Sopher՚s Index Measuring Disparity YouTube Lecture Handouts

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Sopher՚s Index; Modified Sopher՚s Index by Kundu & Rao - Measuring Disparity

Title: Sopher՚s Index Measuring Disparity

Sopher՚s Index

  • Developed by Sopher in 1974
  • Measures Disparity
  • Rural-Urban; Male-Female
  • 1974 by David Sopher – generally used to understand relative disparity
  • 1st applied to disparity between rural and urban literates
  • Measures disparity between 2 groups in their possession of particular property in terms of logarithm of odd ratios
  • D = 0 (perfect equality)
  • High value of D – higher extent of disparity
  • Lower value of D – lower extent of disparity
  • Where it is used: rural-urban literacy; rural-urban population; male-female literacy; male-female PCI
  • is disparity index
  • is percent of rural/female literate
  • is percent of urban/male literate
  • (if that is not done, we will have same value of disparity index but there will be negative sign)
  • Idea of taking log is to reduce the levelling of effect i.e.. , regions with higher literacy rate show lower level of disparity than regions having low literacy rate even though the gap is same for both regions.
  • If 2 numbers are big, there difference would be the same but values would be smaller however if 2
  • The natural logarithm function ln (x) is defined only for x > 0. So, the natural logarithm of a negative number is undefined.

Why we take log?

  • Sopher՚s Index modified by Kundu & Rao (1983)
  • What if the values are more than 100?
  • Additive monotonocity axiom
  • 1974 by David Sopher – generally used to understand relative disparity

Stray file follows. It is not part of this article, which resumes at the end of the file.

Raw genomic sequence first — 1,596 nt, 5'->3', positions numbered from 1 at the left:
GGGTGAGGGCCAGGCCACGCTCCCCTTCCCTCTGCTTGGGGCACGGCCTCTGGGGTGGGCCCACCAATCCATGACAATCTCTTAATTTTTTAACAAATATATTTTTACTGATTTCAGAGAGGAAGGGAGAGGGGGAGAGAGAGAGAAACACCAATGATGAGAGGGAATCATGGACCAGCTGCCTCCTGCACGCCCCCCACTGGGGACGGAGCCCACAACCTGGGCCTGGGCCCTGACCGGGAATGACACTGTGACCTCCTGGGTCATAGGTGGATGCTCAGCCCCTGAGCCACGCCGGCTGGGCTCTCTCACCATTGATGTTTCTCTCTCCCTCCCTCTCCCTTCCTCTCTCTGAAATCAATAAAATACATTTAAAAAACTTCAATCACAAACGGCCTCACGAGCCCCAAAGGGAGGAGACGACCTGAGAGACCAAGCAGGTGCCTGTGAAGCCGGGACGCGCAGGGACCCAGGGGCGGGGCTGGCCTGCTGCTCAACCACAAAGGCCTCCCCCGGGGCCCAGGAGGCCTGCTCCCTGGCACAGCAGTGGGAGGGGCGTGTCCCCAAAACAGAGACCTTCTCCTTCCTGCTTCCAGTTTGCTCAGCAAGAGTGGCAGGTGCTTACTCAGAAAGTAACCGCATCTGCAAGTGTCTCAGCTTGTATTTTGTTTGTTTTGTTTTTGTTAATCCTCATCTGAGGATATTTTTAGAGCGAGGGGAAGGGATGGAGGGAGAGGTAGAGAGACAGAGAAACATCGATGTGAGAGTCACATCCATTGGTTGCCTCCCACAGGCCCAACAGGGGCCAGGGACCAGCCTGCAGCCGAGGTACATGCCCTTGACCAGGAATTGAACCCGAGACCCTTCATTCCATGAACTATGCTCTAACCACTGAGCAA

• Modified in 1983 by Kundu and Rao
  • GER: Divide the number of students enrolled in a given level of education regardless of age by the population of the age group which officially corresponds to the given level of education, and multiply the result by 100. A high GER generally indicates a high degree of participation, whether the pupils belong to the official age group or not. A GER value approaching or exceeding 100 % indicates that a country is, in principle, able to accommodate all of its school-age population, but it does not indicate the proportion already enrolled. The achievement of a GER of 100 % is therefore a necessary but not sufficient condition for enrolling all eligible children in school.
  • Sopher՚s index would have log of negative number if GER is more than 100, so present study has used modified Sopher՚s index that is modified by Kundu and Rao
  • Kundu and Rao (1986) have shown that the Sopher index fails to satisfy the additive monotonicity axiom
  • Monotonic implies if x increases, y should also increase but log of negative number is undefined so no monotonicity would exist. There 200 is used rather than 100 to have a positive value for log function.
  • The additive monotonocity axiom specifies that if a constant is added to all observations in a non-negative series, ceteris paribus (all other things remain constant) , the inequality index must report a decline. It would reduce the ratio and inequality index would decline.